VirtuOz Debuts Customer Engagement Tool for Facebook

By Jennifer Moire Comment

As customers and companies continue to meet on Facebook to address support and sales issues, VirtuOz is launching its first customer service engagement tool, also known as an intelligent virtual agents, for the social network.

VirtuOz cites two data points to support its Facebook initiative. A Zendesk study found that 62 percent of consumers have used social media for customer support, generally in the retail, telecommunications and travel/hospitality industries.

Facebook is also the largest social media platform for consumers to interact with businesses, having three times the volume of other leading social media venues combined, the study also revealed.

VirtuOz also announced today that the first corporate Facebook page to deploy its IVA is the European travel web site

Visitors to their Facebook can say “bonjour” to Léa, the travel company’s virtual customer service agent, whom the agency hopes will increase customer satisfaction and encourage favorable wall posts and recommendations.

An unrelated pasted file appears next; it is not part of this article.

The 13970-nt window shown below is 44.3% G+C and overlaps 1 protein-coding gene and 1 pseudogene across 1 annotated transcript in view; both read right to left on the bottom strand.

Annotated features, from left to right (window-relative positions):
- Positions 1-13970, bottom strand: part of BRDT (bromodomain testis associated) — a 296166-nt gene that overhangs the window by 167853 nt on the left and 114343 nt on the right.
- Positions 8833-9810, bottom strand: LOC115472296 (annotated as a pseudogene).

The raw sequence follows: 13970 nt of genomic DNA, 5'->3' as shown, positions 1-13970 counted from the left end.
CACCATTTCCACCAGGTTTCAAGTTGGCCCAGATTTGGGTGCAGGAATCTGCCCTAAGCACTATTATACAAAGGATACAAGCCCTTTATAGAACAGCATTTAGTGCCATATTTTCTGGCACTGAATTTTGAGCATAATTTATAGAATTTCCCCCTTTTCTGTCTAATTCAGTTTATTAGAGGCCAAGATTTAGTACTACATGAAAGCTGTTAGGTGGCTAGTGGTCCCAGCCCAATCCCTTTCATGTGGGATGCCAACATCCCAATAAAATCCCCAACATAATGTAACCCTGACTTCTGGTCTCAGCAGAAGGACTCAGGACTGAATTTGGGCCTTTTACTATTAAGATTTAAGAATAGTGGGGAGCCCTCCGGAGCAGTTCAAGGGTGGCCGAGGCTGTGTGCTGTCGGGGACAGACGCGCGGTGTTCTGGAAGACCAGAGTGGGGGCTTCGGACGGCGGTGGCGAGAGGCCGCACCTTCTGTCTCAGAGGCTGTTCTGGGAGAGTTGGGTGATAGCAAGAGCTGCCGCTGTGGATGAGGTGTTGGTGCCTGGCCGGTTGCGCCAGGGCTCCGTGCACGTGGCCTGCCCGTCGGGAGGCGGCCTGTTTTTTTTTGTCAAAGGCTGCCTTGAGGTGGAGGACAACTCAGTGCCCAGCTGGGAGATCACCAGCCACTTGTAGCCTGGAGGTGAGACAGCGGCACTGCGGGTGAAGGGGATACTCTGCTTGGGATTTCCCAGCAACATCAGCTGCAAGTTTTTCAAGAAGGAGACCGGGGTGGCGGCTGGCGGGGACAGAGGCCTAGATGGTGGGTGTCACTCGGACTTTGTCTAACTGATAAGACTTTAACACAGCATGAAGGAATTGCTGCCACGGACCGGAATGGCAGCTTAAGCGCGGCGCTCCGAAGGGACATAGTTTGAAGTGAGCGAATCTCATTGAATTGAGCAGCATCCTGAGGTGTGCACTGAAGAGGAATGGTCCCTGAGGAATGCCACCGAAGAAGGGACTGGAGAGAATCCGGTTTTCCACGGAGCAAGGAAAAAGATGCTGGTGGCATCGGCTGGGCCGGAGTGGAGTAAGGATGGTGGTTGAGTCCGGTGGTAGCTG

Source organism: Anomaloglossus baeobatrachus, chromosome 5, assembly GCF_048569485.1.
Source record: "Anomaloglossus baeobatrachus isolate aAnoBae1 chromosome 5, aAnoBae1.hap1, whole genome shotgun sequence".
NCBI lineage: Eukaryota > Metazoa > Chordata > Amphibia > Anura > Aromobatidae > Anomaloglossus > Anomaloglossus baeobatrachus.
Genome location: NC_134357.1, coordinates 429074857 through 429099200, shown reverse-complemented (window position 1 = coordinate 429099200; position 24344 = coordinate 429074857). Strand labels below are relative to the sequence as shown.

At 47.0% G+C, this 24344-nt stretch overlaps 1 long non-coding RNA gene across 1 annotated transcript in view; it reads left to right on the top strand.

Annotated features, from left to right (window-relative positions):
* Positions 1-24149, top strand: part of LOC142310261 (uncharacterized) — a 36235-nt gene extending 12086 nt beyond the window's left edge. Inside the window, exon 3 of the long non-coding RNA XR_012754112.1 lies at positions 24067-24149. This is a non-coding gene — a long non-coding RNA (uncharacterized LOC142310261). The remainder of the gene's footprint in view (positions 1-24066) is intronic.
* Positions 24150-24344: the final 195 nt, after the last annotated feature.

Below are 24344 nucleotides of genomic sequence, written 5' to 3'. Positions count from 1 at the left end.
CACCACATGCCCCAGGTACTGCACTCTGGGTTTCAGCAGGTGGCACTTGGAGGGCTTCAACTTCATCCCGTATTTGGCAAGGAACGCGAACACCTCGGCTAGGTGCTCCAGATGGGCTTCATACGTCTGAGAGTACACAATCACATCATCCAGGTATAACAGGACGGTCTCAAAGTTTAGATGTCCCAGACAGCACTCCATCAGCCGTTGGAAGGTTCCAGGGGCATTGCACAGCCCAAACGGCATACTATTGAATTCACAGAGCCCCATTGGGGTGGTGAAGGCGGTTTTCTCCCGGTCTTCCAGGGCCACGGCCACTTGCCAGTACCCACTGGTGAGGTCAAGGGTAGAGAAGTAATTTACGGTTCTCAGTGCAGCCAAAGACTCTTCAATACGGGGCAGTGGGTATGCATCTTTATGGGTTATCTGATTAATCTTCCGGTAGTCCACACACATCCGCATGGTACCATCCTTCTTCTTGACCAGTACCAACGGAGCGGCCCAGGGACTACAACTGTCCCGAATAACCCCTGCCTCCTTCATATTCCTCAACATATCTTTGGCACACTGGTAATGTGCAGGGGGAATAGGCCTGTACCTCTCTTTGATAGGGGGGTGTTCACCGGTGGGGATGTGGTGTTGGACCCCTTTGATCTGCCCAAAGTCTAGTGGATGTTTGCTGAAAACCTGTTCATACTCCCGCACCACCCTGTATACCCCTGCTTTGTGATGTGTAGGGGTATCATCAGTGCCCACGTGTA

Léa is able to directly answers customer questions, and can also send questions back to live agents, to ensure an issue is completely resolved on Facebook.

Pam Kostka, chief marketing officer for VirtuOz, added the following statement in a company news release:

Listening and monitoring social networks is no longer sufficient. Deploying an IVA on a corporate Facebook page helps companies move beyond passive social service to active social service. Through the IVA for Facebook, companies can quickly respond in a personalized way to customer requests, comments, or inquiries and provide service through one of the world’s most popular points of entry to the web for 800 million-plus active users.

Have you used Facebook to get customer service questions answered? It will be interesting to see how this trend evolves on Facebook.

While companies are attempting to increase engagement with consumers on their Facebook pages, the results have so far been mixed. Econsultancy reports that less than 5 percent of customer questions posted on Facebook pages get answered.